Football has a habit of combining history with current events and last night’s opponents, Real Betis, did just that.
All sorts of questions were conjured up in the minds of supporters. “Did Celtic give Betis a kit years ago?” I was asked, shortly after responding to the query: “Is it true that Betis wore a green and white hooped kit in tribute to Celtic for Andalusian Day in 2017?”
The story dates back to the foundations of Real Betis and a team named Sevilla Balompié. Sevilla Balompié had been established by a group of students of the Polytechnical School of Seville in 1907. Two years later, a group of directors at city rivals FC Sevilla split from their club after an internal disagreement based around social class. In doing so, they created a new team, which was simply named Betis Balompié. The title of ‘Betis’ was chosen because it is derived from ‘Baetis’, the Roman name for the Guadalquivir River which flows through Seville.
One of the Betis founders, and club captain, Manuel Ramos Asensio was a Spanish merchant, who had taken a trip to Glasgow in the early 1900s (the exact date is contested, but thought to be 1912) and found himself inspired by the green and white of Celtic at a match he attended. After expressing his admiration for the jersey, Celtic donated an old set of kits to him.
There are three theories as to how this event unfolded. One goes that Celtic simply donated their old vertical striped kit, whilst another two ideas suggest that they donated either a set of hoops or green and black stripes, and Asensio then re-designed the top to put his own twist on the colours. Either way, the businessman accepted the gift from Parkhead and ultimately changed Betis Balompié’s kit from blue jerseys to green and white stripes. This wasn’t just a rash change though. It made perfect sense, with the new colours matching those of the official Andalusian flag.
Betis initially attracted notable support from local working class communities, many of whom were Spanish Republicans. After establishing itself, the club took a huge leap forward as they merged with Sevilla Balompié. This amalgamation, which took place in 1914, moulded a club with improved opportunity for success. Interestingly, the name of Betis prevailed in the merger, and the green and white vertical striped kit won the day (like Betis originally did, Sevilla Balompié had always worn blue shirts with white shorts).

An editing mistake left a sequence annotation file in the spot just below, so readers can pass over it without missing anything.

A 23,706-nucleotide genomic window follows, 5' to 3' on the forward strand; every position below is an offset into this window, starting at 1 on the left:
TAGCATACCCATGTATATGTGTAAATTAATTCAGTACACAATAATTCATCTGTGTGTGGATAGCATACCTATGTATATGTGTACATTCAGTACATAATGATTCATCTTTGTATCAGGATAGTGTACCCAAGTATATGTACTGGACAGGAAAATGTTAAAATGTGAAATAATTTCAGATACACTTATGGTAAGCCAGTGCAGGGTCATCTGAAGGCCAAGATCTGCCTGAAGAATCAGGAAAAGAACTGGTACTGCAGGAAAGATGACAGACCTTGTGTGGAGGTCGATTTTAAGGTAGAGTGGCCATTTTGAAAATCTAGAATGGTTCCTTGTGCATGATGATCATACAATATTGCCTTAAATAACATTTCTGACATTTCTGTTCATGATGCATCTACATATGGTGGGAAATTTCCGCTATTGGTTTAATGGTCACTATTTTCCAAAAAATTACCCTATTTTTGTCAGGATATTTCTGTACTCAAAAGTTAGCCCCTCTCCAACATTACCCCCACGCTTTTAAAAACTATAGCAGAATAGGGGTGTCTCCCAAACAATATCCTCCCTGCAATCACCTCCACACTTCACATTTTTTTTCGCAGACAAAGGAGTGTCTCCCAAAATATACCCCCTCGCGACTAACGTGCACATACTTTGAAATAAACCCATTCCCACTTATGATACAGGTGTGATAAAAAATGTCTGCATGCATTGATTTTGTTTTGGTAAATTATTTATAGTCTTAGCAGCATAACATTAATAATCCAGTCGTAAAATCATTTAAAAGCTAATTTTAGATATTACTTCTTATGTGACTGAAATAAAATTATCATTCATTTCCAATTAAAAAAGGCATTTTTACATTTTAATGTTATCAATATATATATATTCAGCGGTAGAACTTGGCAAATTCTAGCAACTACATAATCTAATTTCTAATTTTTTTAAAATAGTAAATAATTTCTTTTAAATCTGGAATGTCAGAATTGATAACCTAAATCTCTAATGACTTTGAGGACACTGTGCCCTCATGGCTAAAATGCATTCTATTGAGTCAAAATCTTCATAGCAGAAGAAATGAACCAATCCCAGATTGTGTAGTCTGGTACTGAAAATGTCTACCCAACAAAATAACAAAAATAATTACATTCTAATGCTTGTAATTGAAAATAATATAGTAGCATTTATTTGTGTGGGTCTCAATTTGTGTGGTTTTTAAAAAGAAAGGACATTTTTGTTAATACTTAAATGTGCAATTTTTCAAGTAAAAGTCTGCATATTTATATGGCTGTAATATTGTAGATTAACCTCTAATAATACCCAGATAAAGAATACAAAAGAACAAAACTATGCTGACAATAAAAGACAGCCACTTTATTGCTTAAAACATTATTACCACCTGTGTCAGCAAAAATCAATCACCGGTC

Given the political views of many Betis supporters, who stuck by the team after merging with Sevilla Balompié, it is a little surprising that the club gained admiration from a number of aristocrats at the time, including King Alfonso XIII. Betis then received royal patronage that year and became known as Real Betis Balompié, translating as Royal Betis Football in English.
The vertical green and white striped jersey is still revered by the Sevillanos as the gift from Celtic. You’ll often see Celtic flags dotted around the terraces at Real Betis matches and the club is now often nicknamed the ‘Verdiblancos’: simply translated as the green and whites.
In 2017, the Spanish giants paid homage to Celtic with a unique hooped kit to mark Andalusian Day.
Real Betis’ 2017 Hoops kit in tribute to Celtic on Andalusian Day. I’ll post the story in the thread below shortly. pic.twitter.com/pKNtk90Iyl
— Liam Kelly (@cfcliamk96) September 17, 2021
History then clashed with the present last night, as Celtic travelled to Seville to face their old friends in a competitive fixture for the first time at Estadio Benito Villamarín. Unfortunately, the Spaniards didn’t return the gift by allowing us to take the points back to Scotland, but the Hoops can make amends against the Stripes in December.
— Real Betis Balompié (@RealBetis_en) February 16, 2017